Friday, November 20

Atmospheric Storybook Homes...



Sometimes I think I must've spent nearly a quarter of my life with my nose in a book!

But rather than lose a quarter of my life, this means I've lived much more than just my life..... I've lived other people's lives as well.

I've experienced their emotions, I've travelled far and wide, and I've done things I'd never do in real life!

But best of all, I've seen a glimpse inside homes of all sizes.

Homes of all shapes.

Homes of all sorts.

I've been inside a hobbit hole. I've lived at the top of a beautiful forest amongst the trees. I've wandered through manor houses with mysterious corners, roaring fires, rooms full of books, and comfy armchairs.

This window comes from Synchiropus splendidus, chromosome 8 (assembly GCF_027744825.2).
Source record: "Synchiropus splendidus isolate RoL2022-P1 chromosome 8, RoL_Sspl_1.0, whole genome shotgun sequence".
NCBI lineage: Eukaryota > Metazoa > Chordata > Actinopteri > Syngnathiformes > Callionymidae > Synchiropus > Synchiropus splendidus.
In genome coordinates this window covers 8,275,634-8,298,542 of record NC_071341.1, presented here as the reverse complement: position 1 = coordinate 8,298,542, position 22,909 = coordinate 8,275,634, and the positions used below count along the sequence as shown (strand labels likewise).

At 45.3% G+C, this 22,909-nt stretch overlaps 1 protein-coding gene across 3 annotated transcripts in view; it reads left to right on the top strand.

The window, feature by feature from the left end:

I've stayed in old churches, castles, ranches, cottages, penthouse suites, cabins in the snow, tropical paradises, and more.

I really do think the beautifully written words of so many wonderful authors across the years have influenced and moulded the way I think about the word 'home', and what it means to me. In my mind I can visit my favourite storybook homes whenever I like, and the feelings they create are as real and tangible as I imagine they would be were I to really set foot in them.



I can only hope the atmosphere I bring to homes in this real world, is half that of the descriptions I'll forever pay homage to in books.

So, as I've felt so at home in so many of these atmospheric abodes over the years, I thought I'd take the time to share some of them on an occasional basis!

Every now and then I'll post a short (or long!) 'description of home' from one of the books I love. If I can find a picture to go with it I'll post that too, but the words alone will paint a picture worth imagining, at least they do for me! :)